British workers have recorded the lowest number of sick days since records began, according to new figures from the Office for National Statistics (ONS).
In 2016, 137m working days were lost through sickness and injuries – equivalent to 4.3 days per worker – a steep decline on the 185m sick days registered in 1999.
The figures also revealed the willingness of the self-employed to battle through sickness, with an absence rate 0.7 per cent lower than full-time employees.
Unhealthy lifestyles were also exposed – smokers had an absence rate 2.5 per cent higher than non-smoking counterparts.
Commenting on the fall in sick days, ONS statistician Brendan Freeman suggested that tough economic times could be one factor in deterring workers from taking sick days.
“Since 2003, there has been a fairly steady decline in the number of working days lost to sickness, especially during the economic downturn,” he said in a statement.
The fall in sick days comes in spite of workforce expansion. In December 2016, ONS reported that 31.84m were in work in Britain – 302,000 more than the previous year – while a surge in the popularity of self-employment has seen the number of Briton’s out of work reach an 11-year low.
The figures proved that the UK’s reputation for throwing sickies was “a myth”, according to Frances O’Grady, general secretary of the TUC.
“We are really a nation of mucus troopers, with people more likely to go to work when ill than stay at home when well,” O’Grady said in a statement.
“Let’s not forget that working people put in billions of pounds’ worth of unpaid overtime each year.”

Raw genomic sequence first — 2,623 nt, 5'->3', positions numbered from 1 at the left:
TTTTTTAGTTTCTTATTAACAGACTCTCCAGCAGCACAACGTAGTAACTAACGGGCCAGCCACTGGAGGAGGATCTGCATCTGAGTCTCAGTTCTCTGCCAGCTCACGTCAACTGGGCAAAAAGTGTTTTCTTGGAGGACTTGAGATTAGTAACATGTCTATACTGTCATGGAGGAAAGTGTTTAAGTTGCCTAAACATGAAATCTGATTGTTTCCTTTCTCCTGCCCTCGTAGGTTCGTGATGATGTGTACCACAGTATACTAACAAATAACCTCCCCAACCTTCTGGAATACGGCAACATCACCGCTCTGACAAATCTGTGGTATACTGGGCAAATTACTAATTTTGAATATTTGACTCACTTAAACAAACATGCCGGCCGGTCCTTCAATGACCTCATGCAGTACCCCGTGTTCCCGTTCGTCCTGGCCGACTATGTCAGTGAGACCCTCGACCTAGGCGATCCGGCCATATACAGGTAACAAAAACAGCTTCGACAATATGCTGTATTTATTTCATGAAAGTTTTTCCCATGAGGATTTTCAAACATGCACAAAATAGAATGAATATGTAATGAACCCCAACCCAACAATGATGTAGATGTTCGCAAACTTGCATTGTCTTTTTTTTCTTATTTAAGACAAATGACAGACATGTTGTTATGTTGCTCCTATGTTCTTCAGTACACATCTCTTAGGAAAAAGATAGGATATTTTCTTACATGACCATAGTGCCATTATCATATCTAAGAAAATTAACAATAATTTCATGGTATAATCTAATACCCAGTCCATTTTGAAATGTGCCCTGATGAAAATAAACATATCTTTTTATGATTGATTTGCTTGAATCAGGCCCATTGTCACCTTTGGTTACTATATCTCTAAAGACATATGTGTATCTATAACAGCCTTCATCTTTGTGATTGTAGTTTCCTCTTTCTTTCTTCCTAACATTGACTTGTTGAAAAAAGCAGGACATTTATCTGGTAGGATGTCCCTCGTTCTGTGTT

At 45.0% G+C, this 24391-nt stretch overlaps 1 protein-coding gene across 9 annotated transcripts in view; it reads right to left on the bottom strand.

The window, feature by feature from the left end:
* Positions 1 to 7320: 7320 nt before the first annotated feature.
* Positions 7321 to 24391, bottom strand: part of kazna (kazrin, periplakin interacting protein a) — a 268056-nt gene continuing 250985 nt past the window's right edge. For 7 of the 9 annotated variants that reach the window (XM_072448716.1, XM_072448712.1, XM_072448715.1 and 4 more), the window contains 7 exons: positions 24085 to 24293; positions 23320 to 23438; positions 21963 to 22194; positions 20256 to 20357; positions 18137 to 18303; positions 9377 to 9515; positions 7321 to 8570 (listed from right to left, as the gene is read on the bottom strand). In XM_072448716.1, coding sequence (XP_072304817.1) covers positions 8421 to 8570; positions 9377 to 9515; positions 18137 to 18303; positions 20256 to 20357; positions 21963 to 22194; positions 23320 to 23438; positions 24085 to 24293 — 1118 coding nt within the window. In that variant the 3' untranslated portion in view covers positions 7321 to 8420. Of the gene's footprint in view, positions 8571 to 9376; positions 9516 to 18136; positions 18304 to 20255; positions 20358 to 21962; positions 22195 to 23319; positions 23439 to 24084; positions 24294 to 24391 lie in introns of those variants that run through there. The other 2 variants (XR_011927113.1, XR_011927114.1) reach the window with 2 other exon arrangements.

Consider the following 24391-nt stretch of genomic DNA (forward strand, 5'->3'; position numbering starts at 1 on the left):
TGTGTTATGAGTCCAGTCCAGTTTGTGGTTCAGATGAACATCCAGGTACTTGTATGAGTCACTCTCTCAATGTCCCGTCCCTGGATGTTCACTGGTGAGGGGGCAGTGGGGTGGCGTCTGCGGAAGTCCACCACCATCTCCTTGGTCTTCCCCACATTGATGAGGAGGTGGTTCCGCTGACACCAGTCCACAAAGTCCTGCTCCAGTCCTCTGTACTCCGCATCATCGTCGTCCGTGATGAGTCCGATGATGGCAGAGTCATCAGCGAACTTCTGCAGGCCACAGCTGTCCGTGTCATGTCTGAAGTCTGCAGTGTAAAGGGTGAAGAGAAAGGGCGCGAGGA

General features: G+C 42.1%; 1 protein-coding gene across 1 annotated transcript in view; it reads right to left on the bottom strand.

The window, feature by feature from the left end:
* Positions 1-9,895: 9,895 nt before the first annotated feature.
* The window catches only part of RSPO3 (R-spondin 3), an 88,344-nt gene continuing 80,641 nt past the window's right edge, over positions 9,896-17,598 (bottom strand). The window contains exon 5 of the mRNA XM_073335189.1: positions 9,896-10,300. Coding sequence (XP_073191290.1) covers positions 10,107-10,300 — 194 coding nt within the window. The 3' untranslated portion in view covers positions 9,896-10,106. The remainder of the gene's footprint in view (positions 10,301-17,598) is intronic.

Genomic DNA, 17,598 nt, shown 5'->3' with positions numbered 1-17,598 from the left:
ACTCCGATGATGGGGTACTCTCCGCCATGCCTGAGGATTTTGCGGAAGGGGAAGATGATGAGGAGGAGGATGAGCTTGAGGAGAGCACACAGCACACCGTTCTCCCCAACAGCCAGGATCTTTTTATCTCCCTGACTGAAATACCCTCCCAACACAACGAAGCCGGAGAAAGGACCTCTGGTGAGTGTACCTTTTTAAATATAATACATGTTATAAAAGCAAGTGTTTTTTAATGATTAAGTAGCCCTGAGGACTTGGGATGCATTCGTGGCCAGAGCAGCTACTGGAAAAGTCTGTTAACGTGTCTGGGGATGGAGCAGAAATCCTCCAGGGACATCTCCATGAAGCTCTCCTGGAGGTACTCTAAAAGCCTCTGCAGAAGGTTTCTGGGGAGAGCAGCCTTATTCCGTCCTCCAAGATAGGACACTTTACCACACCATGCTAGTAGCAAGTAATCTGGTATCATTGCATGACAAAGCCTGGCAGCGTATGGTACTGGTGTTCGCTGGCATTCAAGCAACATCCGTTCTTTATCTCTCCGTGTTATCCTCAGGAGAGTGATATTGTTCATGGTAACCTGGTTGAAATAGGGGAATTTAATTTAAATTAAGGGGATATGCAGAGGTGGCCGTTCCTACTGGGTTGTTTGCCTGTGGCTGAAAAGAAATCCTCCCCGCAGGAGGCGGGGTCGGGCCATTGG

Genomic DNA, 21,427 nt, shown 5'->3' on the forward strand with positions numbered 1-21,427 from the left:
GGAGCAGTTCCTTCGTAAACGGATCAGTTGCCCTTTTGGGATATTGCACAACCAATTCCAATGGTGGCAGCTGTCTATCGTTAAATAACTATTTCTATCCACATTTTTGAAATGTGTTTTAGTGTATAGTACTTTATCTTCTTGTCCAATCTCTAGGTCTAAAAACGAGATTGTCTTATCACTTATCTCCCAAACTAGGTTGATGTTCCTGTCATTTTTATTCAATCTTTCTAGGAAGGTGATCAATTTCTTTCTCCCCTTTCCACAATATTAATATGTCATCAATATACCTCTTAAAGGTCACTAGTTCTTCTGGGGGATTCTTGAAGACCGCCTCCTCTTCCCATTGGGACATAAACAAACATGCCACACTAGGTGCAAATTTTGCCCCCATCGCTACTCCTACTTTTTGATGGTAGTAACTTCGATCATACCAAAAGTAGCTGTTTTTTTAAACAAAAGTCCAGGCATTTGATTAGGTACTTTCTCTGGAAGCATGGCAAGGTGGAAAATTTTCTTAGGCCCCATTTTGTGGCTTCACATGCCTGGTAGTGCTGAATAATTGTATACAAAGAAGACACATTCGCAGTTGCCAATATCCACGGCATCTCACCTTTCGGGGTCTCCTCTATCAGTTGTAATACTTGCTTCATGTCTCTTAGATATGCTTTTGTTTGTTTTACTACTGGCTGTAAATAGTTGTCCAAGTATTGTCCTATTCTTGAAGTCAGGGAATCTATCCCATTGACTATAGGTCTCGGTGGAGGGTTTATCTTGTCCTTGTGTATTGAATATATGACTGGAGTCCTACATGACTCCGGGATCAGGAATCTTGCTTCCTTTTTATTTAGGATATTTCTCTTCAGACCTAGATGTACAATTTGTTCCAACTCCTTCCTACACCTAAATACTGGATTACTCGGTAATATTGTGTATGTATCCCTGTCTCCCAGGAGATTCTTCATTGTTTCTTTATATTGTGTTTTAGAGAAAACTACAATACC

Further research has found that small business owners take a particularly hard line over sickie excuses from employees. In a recent study from healthcare insurer AXA PPP, fewer than a quarter considered a case of the common cold as sufficient to take a day off.
Owners at small firms were warned that such high expectations could risk widespread outbreaks of illnesses throughout the company.
Glen Parkinson, SME director for AXA PPP, urged small business owners to “challenge this blinkered attitude” in order to keep their workforce as productive as possible.
“In many cases it is more productive for an employee to take a day off to recover from a spell of illness rather than to come into work, with diminished productivity,” Parkinson said.
Offering advice to employers at small companies in response, Lynn Morrison, head of business engagement at energy supplier Opus Energy, highlighted the benefits of sickness prevention.
“Hygiene basics like hand-washing reminders, sanitiser and tissues will help during those early hours when symptoms start to arise. No one wants to get sick, so having easy access to tools to help you stay well is bound to be a hit,” she said.
The poor lifestyle choices costing unhealthy employees a month of productivity every year
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